In a bid to accelerate maritime decarbonisation, OceansLab, through its cleantech spinoff Genevos, has launched the Hydrogen Power Module (HPM), a ‘marinised’ plug-and-play solution to achieving zero emissions power for vessels.
According to OceanLabs, water is the only by-product of the HPM, which uses a high-efficiency fuel cell to create electricity through the reaction of hydrogen sourced from renewable energy.
‘Fuel cells and hydrogen will play a vital role in the clean energy transition of this sector,’ commented Phil Sharp, OceansLab skipper and Technical Director of Genevos. ‘To meet climate change goals all new boats and ships built from 2030 must be Zero Emission Vessels, using clean fuels. To achieve this, we have to start introducing this innovative technology now to ensure that we can scale up in time.’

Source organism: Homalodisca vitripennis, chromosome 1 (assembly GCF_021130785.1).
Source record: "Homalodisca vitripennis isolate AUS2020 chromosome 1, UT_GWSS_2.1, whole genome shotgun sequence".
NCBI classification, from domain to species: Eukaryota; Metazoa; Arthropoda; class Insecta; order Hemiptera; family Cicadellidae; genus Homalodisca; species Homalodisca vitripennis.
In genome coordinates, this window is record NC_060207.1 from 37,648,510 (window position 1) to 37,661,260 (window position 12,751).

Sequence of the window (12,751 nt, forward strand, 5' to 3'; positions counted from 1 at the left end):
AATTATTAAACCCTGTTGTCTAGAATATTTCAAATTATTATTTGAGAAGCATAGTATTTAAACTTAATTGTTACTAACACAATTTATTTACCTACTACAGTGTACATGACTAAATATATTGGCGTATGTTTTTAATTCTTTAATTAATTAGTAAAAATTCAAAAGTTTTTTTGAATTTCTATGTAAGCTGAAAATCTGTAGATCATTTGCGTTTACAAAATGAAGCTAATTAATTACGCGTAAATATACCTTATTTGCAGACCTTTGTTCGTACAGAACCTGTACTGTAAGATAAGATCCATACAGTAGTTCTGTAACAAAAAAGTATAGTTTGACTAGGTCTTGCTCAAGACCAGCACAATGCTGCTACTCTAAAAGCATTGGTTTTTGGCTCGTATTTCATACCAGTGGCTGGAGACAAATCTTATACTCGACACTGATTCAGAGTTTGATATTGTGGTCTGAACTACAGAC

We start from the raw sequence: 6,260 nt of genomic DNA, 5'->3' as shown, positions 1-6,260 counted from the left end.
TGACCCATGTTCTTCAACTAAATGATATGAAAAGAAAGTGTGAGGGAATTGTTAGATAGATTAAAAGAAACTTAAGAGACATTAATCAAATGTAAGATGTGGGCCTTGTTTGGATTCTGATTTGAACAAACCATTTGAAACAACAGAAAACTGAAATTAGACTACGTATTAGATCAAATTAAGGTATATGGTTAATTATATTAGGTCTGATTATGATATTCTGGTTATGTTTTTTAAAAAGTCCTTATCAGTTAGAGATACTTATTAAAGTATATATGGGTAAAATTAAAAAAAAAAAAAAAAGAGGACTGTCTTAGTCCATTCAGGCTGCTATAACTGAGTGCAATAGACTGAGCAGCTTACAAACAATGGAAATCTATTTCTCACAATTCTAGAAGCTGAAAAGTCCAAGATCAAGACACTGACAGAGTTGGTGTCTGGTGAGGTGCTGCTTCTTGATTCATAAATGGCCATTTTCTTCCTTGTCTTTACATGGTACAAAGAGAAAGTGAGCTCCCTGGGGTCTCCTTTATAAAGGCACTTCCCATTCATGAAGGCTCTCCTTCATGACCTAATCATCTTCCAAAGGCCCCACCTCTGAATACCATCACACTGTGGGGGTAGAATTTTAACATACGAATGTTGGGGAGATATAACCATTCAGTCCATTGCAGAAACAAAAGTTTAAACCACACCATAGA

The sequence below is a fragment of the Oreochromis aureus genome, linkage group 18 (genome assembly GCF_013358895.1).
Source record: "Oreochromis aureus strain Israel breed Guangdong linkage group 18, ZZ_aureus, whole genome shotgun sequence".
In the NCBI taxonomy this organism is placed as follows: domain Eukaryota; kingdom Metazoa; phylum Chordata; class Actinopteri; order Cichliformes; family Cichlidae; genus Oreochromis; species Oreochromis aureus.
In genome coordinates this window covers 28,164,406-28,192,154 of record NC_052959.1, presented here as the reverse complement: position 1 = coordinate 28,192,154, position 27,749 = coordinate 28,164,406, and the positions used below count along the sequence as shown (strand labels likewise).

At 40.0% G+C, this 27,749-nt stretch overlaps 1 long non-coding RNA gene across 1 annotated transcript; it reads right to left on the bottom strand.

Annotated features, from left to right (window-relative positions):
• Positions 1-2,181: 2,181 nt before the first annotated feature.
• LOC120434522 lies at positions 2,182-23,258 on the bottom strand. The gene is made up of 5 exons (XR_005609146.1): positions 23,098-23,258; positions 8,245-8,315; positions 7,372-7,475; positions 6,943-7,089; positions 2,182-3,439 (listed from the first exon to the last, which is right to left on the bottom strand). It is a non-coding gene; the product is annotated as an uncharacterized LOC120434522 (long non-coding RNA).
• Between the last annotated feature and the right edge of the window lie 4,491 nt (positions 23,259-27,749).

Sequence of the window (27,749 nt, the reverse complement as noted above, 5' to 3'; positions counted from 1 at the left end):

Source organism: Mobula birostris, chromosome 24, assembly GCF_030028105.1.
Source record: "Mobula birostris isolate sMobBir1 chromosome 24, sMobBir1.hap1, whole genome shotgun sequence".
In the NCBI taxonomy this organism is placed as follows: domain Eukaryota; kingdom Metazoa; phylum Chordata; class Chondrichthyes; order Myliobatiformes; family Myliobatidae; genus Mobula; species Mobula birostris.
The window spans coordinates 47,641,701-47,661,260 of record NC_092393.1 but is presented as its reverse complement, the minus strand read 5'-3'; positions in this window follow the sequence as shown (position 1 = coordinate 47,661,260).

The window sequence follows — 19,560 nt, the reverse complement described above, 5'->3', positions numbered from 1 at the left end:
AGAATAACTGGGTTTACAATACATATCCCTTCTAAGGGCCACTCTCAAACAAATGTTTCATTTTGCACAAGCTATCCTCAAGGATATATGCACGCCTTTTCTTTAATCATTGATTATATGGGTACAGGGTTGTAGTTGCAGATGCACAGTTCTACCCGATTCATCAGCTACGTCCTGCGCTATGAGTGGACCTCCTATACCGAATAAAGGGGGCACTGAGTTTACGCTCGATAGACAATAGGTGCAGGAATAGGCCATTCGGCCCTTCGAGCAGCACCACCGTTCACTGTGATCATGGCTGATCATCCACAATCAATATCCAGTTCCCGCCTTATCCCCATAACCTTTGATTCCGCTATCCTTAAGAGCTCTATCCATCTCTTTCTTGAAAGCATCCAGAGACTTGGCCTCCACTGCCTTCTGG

Genevos will be producing a series of HPMs with power outputs ranging from 8 to 200 kW and capable of meeting a range of vessel sizes and energy demands. The company says modules can provide clean energy solutions for varied applications including primary or hybrid propulsion, in addition to powering auxiliary systems in large commercial vessels to prevent coastal and in-port emissions.
Associate Professor at UCL Energy Institute Dr Tristan Smith commented: ‘Zero emission technology and fuel is an inevitable future for shipping. The industry needs projects and pilots that use technologies such as the Genevos HPM, to kick-start this clean transition.’
Based in La Rochelle, France, Genevos has an established research partnership with EIGSI University and its industrial power systems test centre through the development of a hydrogen lab. Testing is currently being carried out on an HPM-8 kW prototype whilst providing a focal point for research projects at the university.
In the August/September of ship.energy’s sister publication, Bunkerspot, clean-tech innovator and professional ocean racer Phil Sharp explains how OceansLab is using the world of competitive sailing as a proving ground for new technologies that could propel shipping forward in the race to zero emissions. Click here to read the article.